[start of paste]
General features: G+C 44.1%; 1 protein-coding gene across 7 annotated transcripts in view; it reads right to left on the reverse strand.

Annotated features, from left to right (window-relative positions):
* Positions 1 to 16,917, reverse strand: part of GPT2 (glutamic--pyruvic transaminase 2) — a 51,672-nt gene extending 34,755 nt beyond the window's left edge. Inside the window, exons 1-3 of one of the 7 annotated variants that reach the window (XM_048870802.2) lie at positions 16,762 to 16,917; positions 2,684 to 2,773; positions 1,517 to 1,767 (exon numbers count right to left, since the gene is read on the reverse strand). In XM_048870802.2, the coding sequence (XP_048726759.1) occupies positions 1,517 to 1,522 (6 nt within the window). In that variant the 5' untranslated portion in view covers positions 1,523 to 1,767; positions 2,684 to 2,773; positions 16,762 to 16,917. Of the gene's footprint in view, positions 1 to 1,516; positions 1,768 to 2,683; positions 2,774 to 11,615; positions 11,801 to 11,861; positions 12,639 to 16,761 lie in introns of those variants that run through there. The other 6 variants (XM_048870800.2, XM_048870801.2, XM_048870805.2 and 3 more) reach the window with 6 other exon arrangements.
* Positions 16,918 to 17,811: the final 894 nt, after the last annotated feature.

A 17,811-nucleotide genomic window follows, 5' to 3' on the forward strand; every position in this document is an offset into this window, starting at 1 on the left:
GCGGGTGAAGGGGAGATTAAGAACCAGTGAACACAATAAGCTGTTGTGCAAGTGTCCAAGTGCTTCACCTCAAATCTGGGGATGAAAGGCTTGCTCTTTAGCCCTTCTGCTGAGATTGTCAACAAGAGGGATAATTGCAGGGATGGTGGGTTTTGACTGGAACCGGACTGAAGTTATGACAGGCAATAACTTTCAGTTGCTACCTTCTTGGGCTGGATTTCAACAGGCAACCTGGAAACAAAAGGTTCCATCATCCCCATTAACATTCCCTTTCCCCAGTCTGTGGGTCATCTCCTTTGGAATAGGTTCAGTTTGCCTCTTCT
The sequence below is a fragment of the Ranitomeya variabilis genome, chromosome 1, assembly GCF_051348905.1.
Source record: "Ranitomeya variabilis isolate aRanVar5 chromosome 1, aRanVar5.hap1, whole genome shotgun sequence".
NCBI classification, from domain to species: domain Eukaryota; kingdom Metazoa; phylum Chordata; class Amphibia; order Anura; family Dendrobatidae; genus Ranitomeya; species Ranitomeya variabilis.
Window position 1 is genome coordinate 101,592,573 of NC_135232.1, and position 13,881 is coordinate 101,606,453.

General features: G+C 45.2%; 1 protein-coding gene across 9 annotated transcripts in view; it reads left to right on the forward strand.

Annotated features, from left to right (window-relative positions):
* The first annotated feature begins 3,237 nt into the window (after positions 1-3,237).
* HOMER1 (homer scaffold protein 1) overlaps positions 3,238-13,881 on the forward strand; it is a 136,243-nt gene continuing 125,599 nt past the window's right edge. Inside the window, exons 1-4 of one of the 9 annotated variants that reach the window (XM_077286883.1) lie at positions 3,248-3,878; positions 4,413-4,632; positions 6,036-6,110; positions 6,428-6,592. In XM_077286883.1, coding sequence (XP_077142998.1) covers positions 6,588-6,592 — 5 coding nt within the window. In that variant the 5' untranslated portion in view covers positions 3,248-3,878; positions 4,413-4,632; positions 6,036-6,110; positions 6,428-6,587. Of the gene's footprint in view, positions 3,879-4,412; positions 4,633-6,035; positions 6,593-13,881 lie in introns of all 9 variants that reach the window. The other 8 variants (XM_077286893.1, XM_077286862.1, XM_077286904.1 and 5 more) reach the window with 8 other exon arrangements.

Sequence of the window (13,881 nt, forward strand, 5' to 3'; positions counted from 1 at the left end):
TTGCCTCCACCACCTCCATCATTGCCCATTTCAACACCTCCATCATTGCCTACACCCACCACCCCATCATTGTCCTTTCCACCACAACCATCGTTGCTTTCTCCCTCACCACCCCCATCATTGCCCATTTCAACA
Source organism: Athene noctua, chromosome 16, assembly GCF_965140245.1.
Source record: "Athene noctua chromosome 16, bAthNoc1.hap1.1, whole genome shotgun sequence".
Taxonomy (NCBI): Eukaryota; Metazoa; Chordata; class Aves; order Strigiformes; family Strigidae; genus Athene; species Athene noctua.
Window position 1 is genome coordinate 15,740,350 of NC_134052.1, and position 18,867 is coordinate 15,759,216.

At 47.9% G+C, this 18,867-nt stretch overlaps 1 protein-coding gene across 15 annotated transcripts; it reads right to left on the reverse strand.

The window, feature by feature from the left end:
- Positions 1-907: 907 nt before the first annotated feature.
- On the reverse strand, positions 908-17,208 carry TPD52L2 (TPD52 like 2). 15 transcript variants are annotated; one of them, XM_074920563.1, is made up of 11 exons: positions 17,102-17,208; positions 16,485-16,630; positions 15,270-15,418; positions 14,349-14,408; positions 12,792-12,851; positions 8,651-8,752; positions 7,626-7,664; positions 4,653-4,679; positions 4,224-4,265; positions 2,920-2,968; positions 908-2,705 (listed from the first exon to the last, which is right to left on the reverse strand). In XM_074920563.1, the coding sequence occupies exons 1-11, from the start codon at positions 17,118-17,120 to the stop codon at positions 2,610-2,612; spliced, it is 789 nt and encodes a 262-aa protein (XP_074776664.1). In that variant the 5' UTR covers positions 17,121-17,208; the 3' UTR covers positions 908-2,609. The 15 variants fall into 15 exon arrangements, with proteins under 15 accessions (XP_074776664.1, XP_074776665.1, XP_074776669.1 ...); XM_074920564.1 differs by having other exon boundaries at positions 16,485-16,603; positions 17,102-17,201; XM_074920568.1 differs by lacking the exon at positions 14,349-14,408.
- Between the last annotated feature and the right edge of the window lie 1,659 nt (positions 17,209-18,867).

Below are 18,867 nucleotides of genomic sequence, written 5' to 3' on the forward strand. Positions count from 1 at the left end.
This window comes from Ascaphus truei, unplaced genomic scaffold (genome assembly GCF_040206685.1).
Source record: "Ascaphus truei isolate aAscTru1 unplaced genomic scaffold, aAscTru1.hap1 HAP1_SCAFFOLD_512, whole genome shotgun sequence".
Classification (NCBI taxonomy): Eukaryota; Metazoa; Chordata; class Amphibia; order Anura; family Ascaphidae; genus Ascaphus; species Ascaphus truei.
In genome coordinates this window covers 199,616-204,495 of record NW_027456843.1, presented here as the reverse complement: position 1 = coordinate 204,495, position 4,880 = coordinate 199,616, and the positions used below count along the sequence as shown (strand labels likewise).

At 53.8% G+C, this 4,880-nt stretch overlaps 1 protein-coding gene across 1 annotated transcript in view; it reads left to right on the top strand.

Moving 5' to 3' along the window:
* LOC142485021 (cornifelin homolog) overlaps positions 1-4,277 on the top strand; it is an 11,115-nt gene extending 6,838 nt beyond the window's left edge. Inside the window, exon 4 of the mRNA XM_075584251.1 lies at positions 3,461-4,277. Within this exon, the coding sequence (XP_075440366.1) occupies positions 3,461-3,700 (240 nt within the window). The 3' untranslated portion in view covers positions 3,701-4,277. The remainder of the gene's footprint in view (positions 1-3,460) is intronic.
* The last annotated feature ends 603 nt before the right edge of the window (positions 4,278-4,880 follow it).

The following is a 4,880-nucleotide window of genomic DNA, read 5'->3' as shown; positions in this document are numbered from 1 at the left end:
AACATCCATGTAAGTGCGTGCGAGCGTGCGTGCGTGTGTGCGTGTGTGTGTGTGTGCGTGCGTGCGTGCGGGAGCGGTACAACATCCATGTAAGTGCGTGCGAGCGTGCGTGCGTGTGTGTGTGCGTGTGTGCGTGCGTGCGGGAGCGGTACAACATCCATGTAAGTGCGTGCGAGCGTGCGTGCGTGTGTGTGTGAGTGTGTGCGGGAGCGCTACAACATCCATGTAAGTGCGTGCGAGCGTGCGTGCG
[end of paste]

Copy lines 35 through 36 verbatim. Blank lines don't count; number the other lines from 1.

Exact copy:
The following is a 4,880-nucleotide window of genomic DNA, read 5'->3' as shown; positions in this document are numbered from 1 at the left end:
AACATCCATGTAAGTGCGTGCGAGCGTGCGTGCGTGTGTGCGTGTGTGTGTGTGTGCGTGCGTGCGTGCGGGAGCGGTACAACATCCATGTAAGTGCGTGCGAGCGTGCGTGCGTGTGTGTGTGCGTGTGTGCGTGCGTGCGGGAGCGGTACAACATCCATGTAAGTGCGTGCGAGCGTGCGTGCGTGTGTGTGTGAGTGTGTGCGGGAGCGCTACAACATCCATGTAAGTGCGTGCGAGCGTGCGTGCG